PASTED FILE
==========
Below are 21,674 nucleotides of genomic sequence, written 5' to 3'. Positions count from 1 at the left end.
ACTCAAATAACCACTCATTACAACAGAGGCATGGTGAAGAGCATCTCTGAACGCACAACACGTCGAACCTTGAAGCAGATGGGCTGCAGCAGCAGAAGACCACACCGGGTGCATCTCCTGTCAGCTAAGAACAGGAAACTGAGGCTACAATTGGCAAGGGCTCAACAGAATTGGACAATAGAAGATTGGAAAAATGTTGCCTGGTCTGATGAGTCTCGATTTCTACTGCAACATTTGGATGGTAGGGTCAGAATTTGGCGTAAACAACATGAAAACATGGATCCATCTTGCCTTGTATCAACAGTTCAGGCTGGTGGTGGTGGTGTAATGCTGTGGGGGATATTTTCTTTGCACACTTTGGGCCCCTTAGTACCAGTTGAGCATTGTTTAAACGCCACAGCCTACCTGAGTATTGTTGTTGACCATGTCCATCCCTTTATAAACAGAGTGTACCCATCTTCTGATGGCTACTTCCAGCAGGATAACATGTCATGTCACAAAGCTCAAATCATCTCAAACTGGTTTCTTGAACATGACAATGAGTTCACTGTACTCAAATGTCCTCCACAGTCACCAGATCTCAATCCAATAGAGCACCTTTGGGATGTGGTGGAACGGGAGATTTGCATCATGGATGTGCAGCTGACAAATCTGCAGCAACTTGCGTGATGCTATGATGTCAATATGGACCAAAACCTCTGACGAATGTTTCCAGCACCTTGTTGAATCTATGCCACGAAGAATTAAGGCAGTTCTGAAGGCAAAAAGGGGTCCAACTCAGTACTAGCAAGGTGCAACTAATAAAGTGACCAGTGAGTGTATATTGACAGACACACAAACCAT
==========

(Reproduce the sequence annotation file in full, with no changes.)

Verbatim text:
Below are 21,674 nucleotides of genomic sequence, written 5' to 3'. Positions count from 1 at the left end.
ACTCAAATAACCACTCATTACAACAGAGGCATGGTGAAGAGCATCTCTGAACGCACAACACGTCGAACCTTGAAGCAGATGGGCTGCAGCAGCAGAAGACCACACCGGGTGCATCTCCTGTCAGCTAAGAACAGGAAACTGAGGCTACAATTGGCAAGGGCTCAACAGAATTGGACAATAGAAGATTGGAAAAATGTTGCCTGGTCTGATGAGTCTCGATTTCTACTGCAACATTTGGATGGTAGGGTCAGAATTTGGCGTAAACAACATGAAAACATGGATCCATCTTGCCTTGTATCAACAGTTCAGGCTGGTGGTGGTGGTGTAATGCTGTGGGGGATATTTTCTTTGCACACTTTGGGCCCCTTAGTACCAGTTGAGCATTGTTTAAACGCCACAGCCTACCTGAGTATTGTTGTTGACCATGTCCATCCCTTTATAAACAGAGTGTACCCATCTTCTGATGGCTACTTCCAGCAGGATAACATGTCATGTCACAAAGCTCAAATCATCTCAAACTGGTTTCTTGAACATGACAATGAGTTCACTGTACTCAAATGTCCTCCACAGTCACCAGATCTCAATCCAATAGAGCACCTTTGGGATGTGGTGGAACGGGAGATTTGCATCATGGATGTGCAGCTGACAAATCTGCAGCAACTTGCGTGATGCTATGATGTCAATATGGACCAAAACCTCTGACGAATGTTTCCAGCACCTTGTTGAATCTATGCCACGAAGAATTAAGGCAGTTCTGAAGGCAAAAAGGGGTCCAACTCAGTACTAGCAAGGTGCAACTAATAAAGTGACCAGTGAGTGTATATTGACAGACACACAAACCAT